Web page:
Why American men are getting a good handbagging

Long regarded as a women-only accessory, the handbag is appealing to more and more men, especially in the US, writes Tanika White…

Long regarded as a women-only accessory, the handbag is appealing to more and more men, especially in the US, writes Tanika White.

Some call it the man bag. Others call it a murse. As proof that he was on fashion's cutting edge, Jerry Seinfeld tried to call it a "European carry-all," but in the end, he had to admit the truth.

It's a purse.

A man purse.


Whatever you call it, if a man carries one, he's bound to raise an eyebrow or two.

That's why, for so long, it's taken a brave, brave man to walk around proudly with a trendy tote on his shoulder, a fashionable clutch in his hand or a slick leather satchel strapped across his body. But now more and more American men are embracing the man bag.

Robert M. Bell, chief judge of the Maryland Court of Appeals, carries several different ones - a Coach bag, a Bruno Magli - and has done for more than 20 years. And none of this "man bag" business for him. His Honour just calls them purses.

"I've been carrying the thing so long, it's a part of me," Bell says. "You'll not see me without my purse." And lately, more and more men are joining the ranks - decrying the widespread notion that carrying a handbag makes a man less of a man.

These fashion-forward men say there's no reason they should be forced to carry their belongings in overstuffed trousers or coat pockets. It's just easier to toss your cell phone, PDA, wallet and keys into a handy bag, throw it over your shoulder and go, they say. And it looks better, too.

"My friends laugh at me, but I'm sorry, I don't want my cell phone and my Blackberry in my jeans. It looks crazy," says Emil Wilbekin, former editor-in-chief of Vibe magazine, and now vice-president of brand development for Marc Ecko menswear in New York.

Wilbekin says he owns at least 20 different man bags in various shapes and sizes, and by many high-end designers, such as Gucci, Prada and Louis Vuitton.

"Why I love man bags is because I can carry my journal, my Blackberry, notes, magazines, newspaper, camera and granola bars. Everything I need for a day is all in one very stylish and chic carrying case," he says. "The man bag is the modern-day briefcase. Our dads carried briefcases. We carry man bags."

Does just any old carry-all qualify as a man bag? Experts say no. To be truly called a man purse, the bag can't be placed in a briefcase, backpack, gym bag, laptop carrier or overnight bag category. A man can carry it in his hand, dangle it on his wrist, strap it to his belt or hook it over his shoulder. And here's the telltale sign: A man bag is toted around even - or, in some cases, mainly - during non-work hours. At night and at weekends. To parties, bars, sporting events. Anywhere a woman would carry her trusty pocketbook.

"We're seeing that designers are creating more of these types of smaller bags for the weekend for men," says Andrew J. Blecher, a spokesman for Saks Fifth Avenue in Chevy Chase, Maryland, and proud owner of three man bags.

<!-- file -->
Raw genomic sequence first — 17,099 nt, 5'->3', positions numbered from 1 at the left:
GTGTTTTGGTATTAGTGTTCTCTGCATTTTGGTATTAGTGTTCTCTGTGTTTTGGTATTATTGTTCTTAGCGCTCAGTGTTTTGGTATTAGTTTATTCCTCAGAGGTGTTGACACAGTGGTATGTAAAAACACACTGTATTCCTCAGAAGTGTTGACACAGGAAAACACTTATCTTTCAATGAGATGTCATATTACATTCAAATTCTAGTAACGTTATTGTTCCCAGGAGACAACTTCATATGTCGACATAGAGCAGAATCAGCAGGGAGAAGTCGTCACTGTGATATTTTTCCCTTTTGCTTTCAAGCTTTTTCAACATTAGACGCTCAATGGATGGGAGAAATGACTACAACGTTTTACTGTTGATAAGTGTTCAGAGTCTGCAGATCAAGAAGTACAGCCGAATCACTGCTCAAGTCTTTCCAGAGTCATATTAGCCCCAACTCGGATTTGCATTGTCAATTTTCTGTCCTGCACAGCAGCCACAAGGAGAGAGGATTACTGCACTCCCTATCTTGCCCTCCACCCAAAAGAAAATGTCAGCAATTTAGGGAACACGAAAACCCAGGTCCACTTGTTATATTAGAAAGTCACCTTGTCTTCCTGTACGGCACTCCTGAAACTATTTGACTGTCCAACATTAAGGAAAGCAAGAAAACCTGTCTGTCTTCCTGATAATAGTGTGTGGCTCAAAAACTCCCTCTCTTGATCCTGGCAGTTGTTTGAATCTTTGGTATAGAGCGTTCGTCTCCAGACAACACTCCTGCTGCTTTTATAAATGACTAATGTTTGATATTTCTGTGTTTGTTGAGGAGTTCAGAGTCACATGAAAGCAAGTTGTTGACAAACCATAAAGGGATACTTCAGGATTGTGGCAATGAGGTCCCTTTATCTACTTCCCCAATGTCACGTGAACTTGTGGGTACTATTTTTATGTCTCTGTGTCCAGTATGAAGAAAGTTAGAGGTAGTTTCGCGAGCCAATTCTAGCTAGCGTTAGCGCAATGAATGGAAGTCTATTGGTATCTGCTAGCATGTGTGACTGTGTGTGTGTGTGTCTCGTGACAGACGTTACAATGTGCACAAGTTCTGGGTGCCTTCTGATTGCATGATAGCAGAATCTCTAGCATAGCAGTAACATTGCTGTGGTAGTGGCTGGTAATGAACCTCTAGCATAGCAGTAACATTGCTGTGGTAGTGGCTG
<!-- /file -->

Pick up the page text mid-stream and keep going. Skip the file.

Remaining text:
Indeed, this spring, several menswear designers - including Gucci, Roberto Cavalli, Prada, Paul Smith, Miu Miu and John Varvatos - showed versions of the man purse on the catwalks.

"It goes hand-in-hand with the idea of the 'metrosexual' - the guy who's well-dressed, who's well-groomed, who knows what it means to take care of himself," Blecher says.

These days, men wear jewellery and get manicures. They're using hair products, and scrubbing their faces with Clinique exfoliator.

"The lines between what's feminine and what's masculine have really blurred over the last five years," says Calie Shackleford, co-owner of Love Handles, a fashion bag company. "Men have just got a lot funkier and a lot more fun, and they take a lot more risks. I think it's really become not only practical, but sort of a fashion statement for them. I think it shows a sort of security in their manhood. It doesn't intimidate them just because traditionally they've been called purses." As the baggy hip-hop look for men is going the way of Vanilla Ice, and men's fashions are becoming more tailored, the man bag has become an attractive alternative to bulging side pockets.

If it's so practical, better-looking, and it's a powerful, masculine fashion statement, then why is the man purse just now becoming mainstream? Sort of.

"I think the manly men are a little bit nervous about being seen as girlie men," says Cordila Jochim, founder and designer of Thickskin, a New York-based company that specialises in bags for men.

Old-fashioned gender rules die hard.

Jochim says she understands the hang-up many men feel about carrying a handbag. That's why her man purses are "cool, tough-looking" bags, many made with hyper-masculine details. Hard-rocker Tommy Lee even carries one of her speciality man bags, Jochim says. It has camouflage on the inner flap. "We still want our men to be men," she says. "We don't want anything to be fluffy and light. We definitely want them to be rugged."

But like a woman's purse, men have discovered that the man bag does have drawbacks that take some getting used to. They're easily forgotten, some men say, left behind in cabs or at restaurants. If you have more than one man purse, and switch them often to match outfits, it's easy to leave something crucial such as lip balm or business cards - in the other bag.

And take heed, guys, some women give men with man purses a hard time. Maybe it's just that purses were women's domain for so long, they're just not ready to give them up to men. "I think maybe we're a little threatened that they're going to have nicer bags than we do," Jochim says. "I think it might be a little bit of purse envy."

... - Washington Post service